Resist the Urge to Fix It and Ask Questions Instead
When kids come to parents to solve their problems, the natural response is to lecture or explain. A better strategy is to ask questions. By bouncing the problem back to the child with questions, the parent helps the child think through the issue and come up with solutions.
Teach Problem-Solving Skills
The goal is not to promote rugged self-reliance. We all need help sometimes, and it’s important for kids to know they have help. By brainstorming solutions with kids, parents engage in the process of solving problems. Encourage kids to come up with a list of ideas and weigh the pros and cons of each one.
When stress kicks in, emotions run hot. Teach your kids that all feelings are important and that labeling their feelings can help them make sense of what they’re experiencing. Tell them it’s okay to feel anxious, sad, jealous, etc. and reassure them that bad feelings usually pass.
Read more: How to help children avoid Body Image Issues
Demonstrate Coping Skills
Deep breathing exercises help kids relax and calm themselves when they experience stress or frustration. This enables them to remain calm and process the situation clearly.
Embrace Mistakes—Theirs and Yours
Failure avoiders lack resilience. In fact, failure avoiders tend to be highly anxious kids. When parents focus on end results, kids get caught up in the pass/fail cycle. They either succeed or they don’t. This causes risk avoidance. Embracing mistakes (your own included) helps promote a growth mindset and gives kids the message that mistakes help them learn. It can be helpful to talk about a mistake you made and how you recovered from it.
Promote the Bright Side—Every Experience Has One
Optimism and resiliency go hand in hand. Some kids may appear more naturally optimistic than others, but optimism can be nurtured. If you have a mini pessimist on your hands, acknowledge the feelings that lead to pessimistic thinking and teach your child to reframe his thoughts to find the positive.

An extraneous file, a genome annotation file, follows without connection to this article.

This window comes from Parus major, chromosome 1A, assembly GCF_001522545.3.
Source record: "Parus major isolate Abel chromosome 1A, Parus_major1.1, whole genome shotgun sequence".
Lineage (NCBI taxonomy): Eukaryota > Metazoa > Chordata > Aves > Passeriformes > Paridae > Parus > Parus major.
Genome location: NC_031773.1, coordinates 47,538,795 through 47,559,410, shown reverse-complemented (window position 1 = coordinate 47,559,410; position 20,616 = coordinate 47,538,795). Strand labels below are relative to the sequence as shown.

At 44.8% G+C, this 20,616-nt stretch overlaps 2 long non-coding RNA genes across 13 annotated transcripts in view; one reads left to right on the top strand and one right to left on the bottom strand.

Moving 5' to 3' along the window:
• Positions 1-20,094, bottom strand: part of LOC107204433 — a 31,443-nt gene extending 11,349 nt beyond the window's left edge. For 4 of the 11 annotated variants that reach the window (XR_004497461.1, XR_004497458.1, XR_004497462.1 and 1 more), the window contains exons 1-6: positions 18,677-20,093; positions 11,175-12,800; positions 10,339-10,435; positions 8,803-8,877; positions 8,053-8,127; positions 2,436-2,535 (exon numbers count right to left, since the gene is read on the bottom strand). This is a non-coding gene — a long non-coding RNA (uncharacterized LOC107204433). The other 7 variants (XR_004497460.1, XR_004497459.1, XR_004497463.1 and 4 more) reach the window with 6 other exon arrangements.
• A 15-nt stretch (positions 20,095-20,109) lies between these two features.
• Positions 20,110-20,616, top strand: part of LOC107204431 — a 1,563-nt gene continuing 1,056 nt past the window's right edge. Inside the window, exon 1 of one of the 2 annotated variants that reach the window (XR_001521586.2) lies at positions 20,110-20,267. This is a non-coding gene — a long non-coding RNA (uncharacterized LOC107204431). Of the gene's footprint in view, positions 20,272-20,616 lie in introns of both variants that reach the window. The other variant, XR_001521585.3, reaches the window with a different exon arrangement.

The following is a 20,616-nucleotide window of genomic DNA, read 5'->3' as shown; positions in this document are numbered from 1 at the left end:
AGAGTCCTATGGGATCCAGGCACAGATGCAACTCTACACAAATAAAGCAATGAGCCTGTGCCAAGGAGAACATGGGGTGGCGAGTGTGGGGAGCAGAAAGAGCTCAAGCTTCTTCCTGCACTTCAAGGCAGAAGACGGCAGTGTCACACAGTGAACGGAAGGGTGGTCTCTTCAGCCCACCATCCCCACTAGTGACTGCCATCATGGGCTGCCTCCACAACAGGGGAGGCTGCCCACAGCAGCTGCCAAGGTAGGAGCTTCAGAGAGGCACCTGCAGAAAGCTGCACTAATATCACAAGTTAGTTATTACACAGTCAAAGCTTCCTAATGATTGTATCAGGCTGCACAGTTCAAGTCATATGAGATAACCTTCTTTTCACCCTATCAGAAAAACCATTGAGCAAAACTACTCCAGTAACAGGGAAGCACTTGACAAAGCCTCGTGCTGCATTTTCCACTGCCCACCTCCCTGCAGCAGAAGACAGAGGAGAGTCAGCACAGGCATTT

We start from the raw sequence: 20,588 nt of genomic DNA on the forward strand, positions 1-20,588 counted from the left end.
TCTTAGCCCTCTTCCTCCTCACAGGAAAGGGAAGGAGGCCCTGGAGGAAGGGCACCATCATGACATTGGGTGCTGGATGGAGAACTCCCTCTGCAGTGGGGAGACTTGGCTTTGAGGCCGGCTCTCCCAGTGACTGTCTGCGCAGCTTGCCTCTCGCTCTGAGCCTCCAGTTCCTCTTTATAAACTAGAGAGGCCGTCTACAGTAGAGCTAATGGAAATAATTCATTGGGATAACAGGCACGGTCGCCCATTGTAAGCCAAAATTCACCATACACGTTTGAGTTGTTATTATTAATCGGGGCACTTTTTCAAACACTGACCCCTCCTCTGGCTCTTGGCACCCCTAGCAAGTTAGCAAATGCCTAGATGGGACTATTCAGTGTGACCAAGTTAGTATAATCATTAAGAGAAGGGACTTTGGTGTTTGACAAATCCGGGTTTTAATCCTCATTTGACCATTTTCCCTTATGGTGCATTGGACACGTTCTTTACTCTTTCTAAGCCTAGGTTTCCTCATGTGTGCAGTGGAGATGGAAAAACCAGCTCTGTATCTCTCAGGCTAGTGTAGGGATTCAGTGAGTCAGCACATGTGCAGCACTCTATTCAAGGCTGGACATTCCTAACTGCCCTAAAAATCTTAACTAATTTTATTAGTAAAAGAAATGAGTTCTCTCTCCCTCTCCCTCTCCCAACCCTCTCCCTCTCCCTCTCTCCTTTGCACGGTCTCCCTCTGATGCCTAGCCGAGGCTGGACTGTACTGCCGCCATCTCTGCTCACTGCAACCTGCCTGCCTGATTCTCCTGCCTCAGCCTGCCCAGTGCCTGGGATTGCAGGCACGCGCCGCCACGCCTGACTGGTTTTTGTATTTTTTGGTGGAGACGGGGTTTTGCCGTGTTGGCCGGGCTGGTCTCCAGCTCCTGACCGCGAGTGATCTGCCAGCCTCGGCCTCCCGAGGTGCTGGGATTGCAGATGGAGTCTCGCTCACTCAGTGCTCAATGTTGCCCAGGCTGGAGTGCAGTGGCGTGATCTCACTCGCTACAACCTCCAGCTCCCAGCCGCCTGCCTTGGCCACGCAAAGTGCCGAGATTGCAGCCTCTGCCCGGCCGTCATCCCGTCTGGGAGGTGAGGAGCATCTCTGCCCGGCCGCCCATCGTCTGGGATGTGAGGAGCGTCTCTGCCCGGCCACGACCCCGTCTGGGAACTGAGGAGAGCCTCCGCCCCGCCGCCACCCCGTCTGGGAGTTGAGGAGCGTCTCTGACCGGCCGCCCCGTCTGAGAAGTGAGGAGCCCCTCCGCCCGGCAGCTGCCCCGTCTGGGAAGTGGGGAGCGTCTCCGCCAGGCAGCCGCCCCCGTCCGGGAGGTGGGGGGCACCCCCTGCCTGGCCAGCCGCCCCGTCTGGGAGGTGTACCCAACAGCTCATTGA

The best way to teach resilience is to model it. We all encounter stressful situations. Use coping and calming strategies. Deep breathing can be an effective way to work through stress. Always label your emotions and talk through your problem-solving process.
Exercise helps strengthen the brain and make it more resilient to stress and adversity. While team sports are the most popular method of consistent exercise for kids, all kids really need is time spent outdoors engaging in a physical activity. If team sports don’t appeal to your child, encourage them or introduce them to bicycling, playing tag, or even just swinging at the playground. These are all great ways for kids to engage in free play that also builds resilience.
Resilience helps kids navigate the obstacles they encounter as they grow. It’s not possible to avoid stress, but being resilient is one of the best ways to cope with it.